The shipyard is located (convneiently for spies) on the outskirts of Adelaide too. We make it so very easy for them - all fools us.
Spying is an age old activity by any sovereign power. Nothing to get upset or outraged about. All a country must do is being sure that foreign spies are not successful. And if caught, should be either tried and jailed - if they are nationals - or quickly expelled if they are foreign diplomats. I'm sure Australia is engaged in a bit of spying of its own, possibly in China as well.

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cassowary
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Re: China gets nasty with Australia: the latest.

Post by cassowary » Tue Aug 18, 2020 4:14 am

neverfail wrote:
Tue Aug 18, 2020 1:02 am
https://asiatimes.com/2020/08/china-acc ... -build-up/
The Australian government is under pressure to curb spying activities at a Chinese mission in Adelaide after warnings of an “extreme” threat to the country’s US$65 billion upgrade in naval warfare capability.

Australia plans to build 54 warships over the next 20 years as part of its biggest defense overhaul since World War II, with most construction work taking place at facilities around the Osborne naval shipyard outside Adelaide.
I am amazed that they anticipate being able to recruit enough personnel to man 54 warships.
Twelve submarines will be built there from 2022-23, and about half of the 21 patrol boats being added for coastal surveillance.

US firms are supplying weapons systems and electronics for the frigates, with a US$1.5 billion combat package approved by Washington in January.

Spying agencies reportedly are targeting the scores of contractors based around Osborne, including local affiliates of foreign manufacturers like BAE Systems (UK), Raytheon (US), Babcock (UK) and Naval Group (France).


it is not just our secrets they are attempting to steal then.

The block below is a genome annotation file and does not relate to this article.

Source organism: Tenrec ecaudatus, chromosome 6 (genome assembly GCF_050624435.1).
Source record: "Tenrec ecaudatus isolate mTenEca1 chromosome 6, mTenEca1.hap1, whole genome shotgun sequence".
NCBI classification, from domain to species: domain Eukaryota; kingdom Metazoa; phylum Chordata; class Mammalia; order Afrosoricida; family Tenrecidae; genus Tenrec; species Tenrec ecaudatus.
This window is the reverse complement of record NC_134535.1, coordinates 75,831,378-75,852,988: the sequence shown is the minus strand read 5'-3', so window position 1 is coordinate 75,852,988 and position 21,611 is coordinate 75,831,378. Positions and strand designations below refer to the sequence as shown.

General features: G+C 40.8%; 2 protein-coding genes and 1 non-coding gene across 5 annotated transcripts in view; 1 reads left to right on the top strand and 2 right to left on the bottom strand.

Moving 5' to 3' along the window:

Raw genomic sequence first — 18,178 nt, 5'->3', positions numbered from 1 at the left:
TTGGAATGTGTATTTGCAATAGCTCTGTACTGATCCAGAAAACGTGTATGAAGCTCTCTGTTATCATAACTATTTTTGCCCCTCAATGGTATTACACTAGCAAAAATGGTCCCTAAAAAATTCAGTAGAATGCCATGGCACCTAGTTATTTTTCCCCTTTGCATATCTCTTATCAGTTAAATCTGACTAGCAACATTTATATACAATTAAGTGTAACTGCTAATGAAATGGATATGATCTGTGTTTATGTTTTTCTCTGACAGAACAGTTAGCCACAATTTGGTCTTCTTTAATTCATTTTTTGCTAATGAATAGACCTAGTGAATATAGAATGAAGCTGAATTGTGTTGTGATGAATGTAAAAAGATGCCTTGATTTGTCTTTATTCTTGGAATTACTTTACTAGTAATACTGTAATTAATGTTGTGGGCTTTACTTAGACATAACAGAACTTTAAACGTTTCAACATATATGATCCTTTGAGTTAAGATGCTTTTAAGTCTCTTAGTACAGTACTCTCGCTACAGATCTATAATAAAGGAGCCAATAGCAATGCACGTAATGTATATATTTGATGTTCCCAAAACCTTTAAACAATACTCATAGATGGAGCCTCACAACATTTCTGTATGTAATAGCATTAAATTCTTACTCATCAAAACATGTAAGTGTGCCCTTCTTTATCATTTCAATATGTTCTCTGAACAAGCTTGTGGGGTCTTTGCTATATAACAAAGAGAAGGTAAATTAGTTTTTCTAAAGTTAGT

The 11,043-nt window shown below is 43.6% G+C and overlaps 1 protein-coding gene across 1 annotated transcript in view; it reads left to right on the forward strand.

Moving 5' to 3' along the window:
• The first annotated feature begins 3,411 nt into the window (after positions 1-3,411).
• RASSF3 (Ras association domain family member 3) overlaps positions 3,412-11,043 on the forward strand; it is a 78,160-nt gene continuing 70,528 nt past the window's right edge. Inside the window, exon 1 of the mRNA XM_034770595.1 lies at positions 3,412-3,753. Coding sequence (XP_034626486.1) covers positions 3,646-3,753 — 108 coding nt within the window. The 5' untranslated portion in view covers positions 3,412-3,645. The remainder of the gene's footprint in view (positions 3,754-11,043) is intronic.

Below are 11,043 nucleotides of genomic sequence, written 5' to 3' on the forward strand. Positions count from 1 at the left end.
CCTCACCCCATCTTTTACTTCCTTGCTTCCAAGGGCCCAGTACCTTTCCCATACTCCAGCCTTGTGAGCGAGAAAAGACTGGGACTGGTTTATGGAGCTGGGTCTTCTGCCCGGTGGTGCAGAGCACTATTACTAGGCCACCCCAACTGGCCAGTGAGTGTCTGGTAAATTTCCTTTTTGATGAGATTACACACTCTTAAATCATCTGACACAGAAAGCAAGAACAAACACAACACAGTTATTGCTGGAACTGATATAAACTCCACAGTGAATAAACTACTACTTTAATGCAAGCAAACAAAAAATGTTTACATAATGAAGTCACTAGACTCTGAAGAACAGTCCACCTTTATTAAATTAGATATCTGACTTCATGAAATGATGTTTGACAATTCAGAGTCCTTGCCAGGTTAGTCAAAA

Beijing opened a permanent consulate in Adelaide in 2017, around the time the fleet modernization was announced, and it has expanded. China said in 2017 that the site, which sprawls for 5,600 square meters and has at least four buildings, would be used for “offices and accommodation.”
For readers unaware of the significence: while I can undwerstand the PRC having an embassy in Canberra (our national capital) along with consular offices in (respectively) Sydney and Melbourne (our two biggest population centres and dual commercial hub) I cannot see how in terms of the legetimate volume and type of business a consular office would normally do how it would pay the PRC to operate one at Adelaide - which is one of our smaller state capitals and (unlike even Perth in Western Australia) does not preside over a state that does anenormous amount of business with the PRC.

The shipyard is located (convneiently for spies) on the outskirts of Adelaide too. We make it so very easy for them - all fools us.
They are doing it in Russia too. That's probably why Putin abruptly stopped shipping S400 missiles to China. See my thread on this.
The Imp :D

neverfail
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Re: China gets nasty with Australia: the latest.

Post by neverfail » Tue Aug 18, 2020 2:53 pm

Sertorio wrote:
Tue Aug 18, 2020 1:59 am


Spying is an age old activity by any sovereign power. Nothing to get upset or outraged about. All a country must do is being sure that foreign spies are not successful. And if caught, should be either tried and jailed - if they are nationals - or quickly expelled if they are foreign diplomats. I'm sure Australia is engaged in a bit of spying of its own, possibly in China as well.
Hi Sertorio.

Thanks for your response which I consider objective and fair.

I think our services are more into counter-intelligence at home than spying abroad. I know that our spy service has for years been keeping tabs on our neighbour Indonesia but the PRC? Hard to say as espionage is, of course, a secretive business. But at a guess; apart from legetimate intelligence gathering (all embassies do that) ASIS, our foreign spy service would likely be reluctant to put its own staff at risk in the PRC as the consequences of getting caught can be/are dire and PRC counter-espionage is reputedly thorough and efficient.

I do not know how active the US spy agencies have been in the PRC but as one of the " five eyes" Australia would be the repripient of a yield of intelligence from that. Both the CIA and the PRC secret service would have resources that Australia's counterpart could never hope to match. .

neverfail
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Re: China gets nasty with Australia: the latest.

Post by neverfail » Tue Aug 18, 2020 3:33 pm